Complex global geometries can sometimes be slow to draw in web apps, especially if the data includes multiple countries with islands, long coastlines, and jagged boundaries. Make tile layers your operational layer type of choice to optimize drawing performance of complex geometries at small scales. Tile layers support fast visualization of large datasets using a collection of pre-created map images or tiles. This blog covers how to identify slow-drawing geometry in operational layers and some tips and tricks for using hosted tile layers.
Identify geometry that causes maps to draw slowly
ArcGIS Online web apps request spatial and attribute information from operational layers (web services) to display and visualize data in the application. The speed in which the data is displayed in the application is determined by the request and response time. A large amount of information, (size), in a response will result in a slower response time than a small amount of information. As an example, click on this link and take note of how long it takes for the operational layer to load. It should take about 1-3 seconds which isn’t a great experience for users. The countries layer in the app uses a hosted feature layer as an operational layer. The response from a feature layer request contains geometry, x and y information for each vertex or point and attribute information. To determine if the size of the response from a request is resulting in a slow response time, calculate the number of vertices and the number of attributes for your dataset. Read this Geonet Blog for more information on monitoring web requests.
To determine the complexity of the geometry in this dataset, the vertices for each country were calculated as a new field in ArcGIS Pro prior to publishing the feature layer to ArcGIS Online. Overall there are 237,604 vertices, with 5 countries making up for 45% of the vertices, resulting in a response size of 1.2 MB.
As generalizing the geometry or eliminating Canada, Russia, Greenland and the United States won’t accurately visualize the global data in the dataset, and users don’t want to have to wait for the initial layer to draw, the next tips will show how to best use a hosted tile service to improve the drawing speed of the application, by minimizing the response size.
Tip 1: Create a hosted tile layer from a hosted feature layer
Within ArcGIS Online, open the item page of your hosted feature layer and go to the Visualization tab. Choose your desired symbology for your tile layer by changing the style on the feature layer and select Save Layer.
Select Publish> Tile Layer from the Overview tab
Ensure that display with ArcGIS Online is selected. This parameter determines the tiling scheme that will be used for the tile layer, which needs to match the basemap. Selecting ArcGIS Online basemaps ensures that the tile layer will have a tiling scheme that matches the ArcGIS Online basemaps.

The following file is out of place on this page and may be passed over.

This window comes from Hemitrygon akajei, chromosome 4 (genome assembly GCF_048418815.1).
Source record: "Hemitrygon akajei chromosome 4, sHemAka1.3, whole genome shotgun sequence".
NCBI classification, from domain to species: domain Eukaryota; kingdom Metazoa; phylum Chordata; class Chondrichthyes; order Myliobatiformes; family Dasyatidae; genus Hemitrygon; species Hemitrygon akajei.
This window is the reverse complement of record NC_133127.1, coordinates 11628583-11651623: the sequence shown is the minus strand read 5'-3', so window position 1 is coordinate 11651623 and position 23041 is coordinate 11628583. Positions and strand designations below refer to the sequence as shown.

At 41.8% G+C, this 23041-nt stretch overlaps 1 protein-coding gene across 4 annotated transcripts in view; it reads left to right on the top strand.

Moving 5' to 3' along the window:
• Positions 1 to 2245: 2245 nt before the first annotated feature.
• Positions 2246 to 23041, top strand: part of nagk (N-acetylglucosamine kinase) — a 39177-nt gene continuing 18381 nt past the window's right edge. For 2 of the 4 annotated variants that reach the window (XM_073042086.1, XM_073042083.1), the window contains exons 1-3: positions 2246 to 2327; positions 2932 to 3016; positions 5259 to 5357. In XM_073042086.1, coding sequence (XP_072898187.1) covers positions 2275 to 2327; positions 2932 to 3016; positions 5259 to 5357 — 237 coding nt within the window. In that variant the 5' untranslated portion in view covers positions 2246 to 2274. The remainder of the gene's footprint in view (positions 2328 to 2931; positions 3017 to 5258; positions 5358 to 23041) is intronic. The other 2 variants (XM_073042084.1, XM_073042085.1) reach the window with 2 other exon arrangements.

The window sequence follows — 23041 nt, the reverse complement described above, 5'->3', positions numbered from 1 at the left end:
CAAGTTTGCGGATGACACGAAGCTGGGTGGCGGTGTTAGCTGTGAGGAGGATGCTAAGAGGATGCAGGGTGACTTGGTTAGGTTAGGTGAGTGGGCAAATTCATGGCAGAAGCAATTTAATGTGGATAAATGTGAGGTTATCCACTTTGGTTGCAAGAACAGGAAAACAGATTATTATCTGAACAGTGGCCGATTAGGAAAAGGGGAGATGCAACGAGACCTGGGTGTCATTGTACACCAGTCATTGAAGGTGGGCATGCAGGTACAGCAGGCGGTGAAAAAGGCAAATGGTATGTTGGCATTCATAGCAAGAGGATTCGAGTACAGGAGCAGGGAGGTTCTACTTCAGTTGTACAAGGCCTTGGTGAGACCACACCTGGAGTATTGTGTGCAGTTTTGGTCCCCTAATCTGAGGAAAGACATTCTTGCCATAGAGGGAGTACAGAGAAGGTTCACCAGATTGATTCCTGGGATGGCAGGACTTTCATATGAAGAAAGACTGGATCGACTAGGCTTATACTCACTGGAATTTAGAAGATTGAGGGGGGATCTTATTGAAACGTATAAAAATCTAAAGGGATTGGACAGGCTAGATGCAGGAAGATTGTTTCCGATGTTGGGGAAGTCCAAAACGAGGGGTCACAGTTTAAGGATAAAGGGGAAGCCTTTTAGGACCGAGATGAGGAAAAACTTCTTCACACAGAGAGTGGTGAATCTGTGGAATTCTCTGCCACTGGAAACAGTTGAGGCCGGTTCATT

When you publish a hosted tile layer from a hosted feature layer, a relationship between the two items is established. This allows the application to query attributes from the feature layer while using the tile layer for visualization.
Tip 2: Build only the tiles that you need to improve drawing speed at specific scales
As the large response sizes are resulting from requests of the entire dataset at a small scale, the performance will improve when the data is displayed at a smaller scale with tiles. For this reason, only create tiles at the smallest scales and use the feature layer as the operational layer at large scales.
For this example, build the top 8 scale levels, creating 26,760 tiles, costing 26.76 credits.
Tip 3. Enable pop-ups on your hosted tile layer
Once the tiles have created, open the tile layer in Map Viewer and enable pop-ups. As this tile layer was created from a hosted feature layer, the pop-up is already configured to refer to the feature layer for attribute data.
Configure the pop-up to display your desired data. If it was configured for the hosted feature layer, the same settings will be applied. Click this link for tips on configuring pop-ups.
Tip 4. Set the scale visibility on the tile layer and feature layer so they display when needed
As tiles were created for the eight smallest scales in tip 2, add the original hosted feature layer to the same web map so that there is data that will be displayed at the largest scale.
Once both the tile and feature layer are added to Map Viewer, turn off the top layer (feature layer), by unchecking the check box. Zoom slowly until the tile layer doesn’t draw then zoom out one level. Set the visible scale range so that the tile layer can be viewed from the world range to the current visible tiles:
Zoom in one level so the tile layer disappears and unclick the content check box on the tile layer (the second layer in Contents). Check the feature layer check box and repeat the step to set the scale visibility so the feature layer is visible from the current scale to the largest scale.
Zoom in and out to ensure that both layers are not turned on at the same time and that there is a seamless transition from feature layer to tile layer.
Create an app from your web map and bask in the superb performance that you have just created using best practices with tile layers. The response size of the request to the operational layer (tile layer) was 150 KB, where the feature layer response was 1.2MB.
Now compare the initial load performance of the following apps: